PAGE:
Skip to main content

Fun fireworks facts for July Fourth

A variety of ASU experts share wisdom on the sky shows that makes us 'ooh' and 'aah'

June 19, 2018

American flag bunting, barbecues, Bomb Pops and John Philip Sousa: We all know the trappings of a great July Fourth celebration. But no matter your spread, playlist or decor, Independence Day just isn't complete without fireworks.

We all know the basics:

  • Fireworks were invented in China.
  • The first Fourth of July in 1777 was celebrated with fireworks.
  • Don't start packing up the lawn chairs until after the finale.

But there's a lot more going on with our fascination with fireworks than that.

ASU Now asked some Arizona State University faculty a few burning questions about fireworks so you'll have some expert-level trivia to share with friends and family while you watch the sky this Fourth of July.

Question: Why are fireworks better in person than on television? 

Answer: Sociologists would consider people who gather to watch fireworks as engaged in collective behavior. A common form of collective behavior is the crowd. Sociologist Herbert Blumer distinguished between different types of crowds based on their purpose and dynamics. A collection of people purposefully attending a fireworks show with others would be considered an expressive crowd.

In an expressive crowd, the dynamics are such that people in the audience want to be a member of the crowd, and they want to participate in expressive behaviors such as clapping, shouting and cheering. This provides a sense of belonging and a shared sense of excitement with others who are there for the same experience. The purpose of the gathering is important: On the Fourth of July, people want to share with others the celebration of independence, and for some, the sense of patriotism they feel when watching a display of fireworks with others.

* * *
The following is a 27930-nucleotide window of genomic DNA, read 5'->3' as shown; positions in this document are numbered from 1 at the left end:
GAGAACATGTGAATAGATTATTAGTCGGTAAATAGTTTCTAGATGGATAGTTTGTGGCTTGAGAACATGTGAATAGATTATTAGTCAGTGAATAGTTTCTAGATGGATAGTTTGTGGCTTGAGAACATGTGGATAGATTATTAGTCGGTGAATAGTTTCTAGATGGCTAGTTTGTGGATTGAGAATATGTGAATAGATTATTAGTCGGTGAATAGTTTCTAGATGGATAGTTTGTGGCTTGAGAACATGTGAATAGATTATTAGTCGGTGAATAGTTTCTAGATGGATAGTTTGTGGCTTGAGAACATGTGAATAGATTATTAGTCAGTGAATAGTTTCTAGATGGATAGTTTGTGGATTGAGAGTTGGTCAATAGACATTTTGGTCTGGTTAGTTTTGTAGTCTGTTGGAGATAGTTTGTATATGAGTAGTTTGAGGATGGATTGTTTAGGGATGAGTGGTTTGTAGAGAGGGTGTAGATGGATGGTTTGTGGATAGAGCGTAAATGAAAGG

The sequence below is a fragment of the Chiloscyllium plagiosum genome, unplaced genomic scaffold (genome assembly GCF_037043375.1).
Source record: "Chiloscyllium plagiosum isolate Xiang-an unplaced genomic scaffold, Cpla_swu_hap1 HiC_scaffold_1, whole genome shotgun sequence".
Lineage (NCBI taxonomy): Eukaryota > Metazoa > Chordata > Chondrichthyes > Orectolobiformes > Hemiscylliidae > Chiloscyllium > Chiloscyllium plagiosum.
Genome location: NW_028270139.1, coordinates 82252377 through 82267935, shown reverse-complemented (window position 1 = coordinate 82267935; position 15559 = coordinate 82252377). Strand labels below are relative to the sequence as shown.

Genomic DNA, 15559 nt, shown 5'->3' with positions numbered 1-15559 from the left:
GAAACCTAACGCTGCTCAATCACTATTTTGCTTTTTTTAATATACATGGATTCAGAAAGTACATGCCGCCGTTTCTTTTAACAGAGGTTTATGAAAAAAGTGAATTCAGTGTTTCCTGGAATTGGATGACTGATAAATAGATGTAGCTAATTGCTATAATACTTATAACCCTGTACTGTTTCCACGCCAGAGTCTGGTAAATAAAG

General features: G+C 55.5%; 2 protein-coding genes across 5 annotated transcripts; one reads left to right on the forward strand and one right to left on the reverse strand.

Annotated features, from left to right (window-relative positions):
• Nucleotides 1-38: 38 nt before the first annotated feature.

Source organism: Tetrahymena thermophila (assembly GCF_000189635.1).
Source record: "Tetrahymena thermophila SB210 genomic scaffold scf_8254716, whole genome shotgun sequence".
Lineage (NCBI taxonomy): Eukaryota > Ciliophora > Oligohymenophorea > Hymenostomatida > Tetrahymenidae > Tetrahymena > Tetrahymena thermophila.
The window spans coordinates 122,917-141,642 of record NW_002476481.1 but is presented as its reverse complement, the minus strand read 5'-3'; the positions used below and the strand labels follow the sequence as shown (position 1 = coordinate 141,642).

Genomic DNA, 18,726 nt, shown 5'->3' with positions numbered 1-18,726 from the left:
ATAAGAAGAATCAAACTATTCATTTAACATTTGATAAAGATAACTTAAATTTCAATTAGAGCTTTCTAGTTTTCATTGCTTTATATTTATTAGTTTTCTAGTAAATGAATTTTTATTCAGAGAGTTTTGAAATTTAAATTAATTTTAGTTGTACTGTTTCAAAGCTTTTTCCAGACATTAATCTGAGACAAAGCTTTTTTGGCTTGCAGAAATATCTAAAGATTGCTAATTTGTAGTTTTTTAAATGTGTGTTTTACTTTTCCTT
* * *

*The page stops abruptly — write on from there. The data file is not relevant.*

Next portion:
— Marcella Gemelli, senior lecturer and director of online graduate programs in family and human development and sociology in the Sanford School

Q: Why does my dog get scared of fireworks?

A: Most animals (including people!) have an innate fear of loud, sudden noises. From a dog’s point of view, the unexpected banging of fireworks is no different from any other unexpected loud noise — like gunfire or explosions. The best advice is to keep dogs indoors and as far away from the racket as possible.

— Clive Wynne, professor (and canine expert) in the Department of Psychology

Q: Why do we like watching fireworks in the first place?

A: There was a famous psychology experiment done in 1962 by Stanley Schachter and Jerome Singer that has to do with emotion. In this study, researchers told people to wait in a waiting room, but before they did, they gave them an adrenaline shot. Then they had them wait for about 20 minutes. In the waiting room, there was someone else hanging out who was a part of the study, and they either acted super bummed out or really happy.

Afterward, researchers asked the unaware participant how they were feeling. The people who sat in the room with the bummed-out person reported being bummed out while the people who sat in the room with the happy person reported having a great time. It’s called the two-factor theory of emotion, and it’s still a pretty popular idea, that when we experience rushes of adrenaline with things like fireworks and haunted houses — things that produce loud explosions or bright lights — in a group setting, we tend to have similar reactions, whether that’s positive or negative.

For most of us, fireworks displays are a fun time where we get together and have fun with family and friends. So we’re probably just experiencing an adrenaline spike in our anticipation of the explosions, then reacting similarly with "oohs' and "aahs." 

— Michael McBeath, professor in the Department of Psychology 

Top photo by Pixabay

More Science and technology


Scientist taking noted in the field.

Research on how rocks preserve signs of life honors late ASU mentor

Building from his PhD work at Arizona State University, Jon Lima-Zaloumis is developing methods to look for signs of active life occurring in extreme environments, namely in the Earth’s atmosphere…

Woman in a white coat working in a lab.

Tooth enamel from Greek cemetery tells the story of those buried

An ASU PhD candidate is working to piece together the lives of people who were found buried in shackles in a Greek cemetery through the study of teeth. The Phaleron cemetery was first discovered in…

Maitrayee Bose poses with NanoSIMS 50L at Arizona State University.

ASU cosmochemist a pioneer in space dust analysis

Although Maitrayee Bose always knew she’d be scientist, it wasn’t until she was a graduate student that she knew exactly what it was she wanted to study. “At Washington University, they had a big…